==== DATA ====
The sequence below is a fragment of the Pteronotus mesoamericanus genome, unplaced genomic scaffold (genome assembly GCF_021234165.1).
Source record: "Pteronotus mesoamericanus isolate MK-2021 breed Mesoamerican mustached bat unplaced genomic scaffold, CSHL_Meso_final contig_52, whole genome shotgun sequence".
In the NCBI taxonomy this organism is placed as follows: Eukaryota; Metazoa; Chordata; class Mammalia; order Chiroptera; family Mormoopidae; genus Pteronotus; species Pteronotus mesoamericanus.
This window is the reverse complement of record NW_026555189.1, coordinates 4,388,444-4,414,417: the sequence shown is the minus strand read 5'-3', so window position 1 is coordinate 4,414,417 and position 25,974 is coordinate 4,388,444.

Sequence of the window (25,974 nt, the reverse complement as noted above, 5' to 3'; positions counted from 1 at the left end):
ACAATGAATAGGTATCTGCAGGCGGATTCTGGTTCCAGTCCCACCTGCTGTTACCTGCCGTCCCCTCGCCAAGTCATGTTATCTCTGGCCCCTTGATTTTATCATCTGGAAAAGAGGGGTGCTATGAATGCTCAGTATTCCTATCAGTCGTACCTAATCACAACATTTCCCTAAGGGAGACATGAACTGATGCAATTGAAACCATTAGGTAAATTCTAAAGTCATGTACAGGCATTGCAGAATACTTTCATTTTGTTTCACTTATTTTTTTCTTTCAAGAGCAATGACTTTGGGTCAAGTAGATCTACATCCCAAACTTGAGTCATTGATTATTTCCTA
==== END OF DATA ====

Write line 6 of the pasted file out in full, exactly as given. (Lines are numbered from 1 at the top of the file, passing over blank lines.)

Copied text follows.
ACAATGAATAGGTATCTGCAGGCGGATTCTGGTTCCAGTCCCACCTGCTGTTACCTGCCGTCCCCTCGCCAAGTCATGTTATCTCTGGCCCCTTGATTTTATCATCTGGAAAAGAGGGGTGCTATGAATGCTCAGTATTCCTATCAGTCGTACCTAATCACAACATTTCCCTAAGGGAGACATGAACTGATGCAATTGAAACCATTAGGTAAATTCTAAAGTCATGTACAGGCATTGCAGAATACTTTCATTTTGTTTCACTTATTTTTTTCTTTCAAGAGCAATGACTTTGGGTCAAGTAGATCTACATCCCAAACTTGAGTCATTGATTATTTCCTA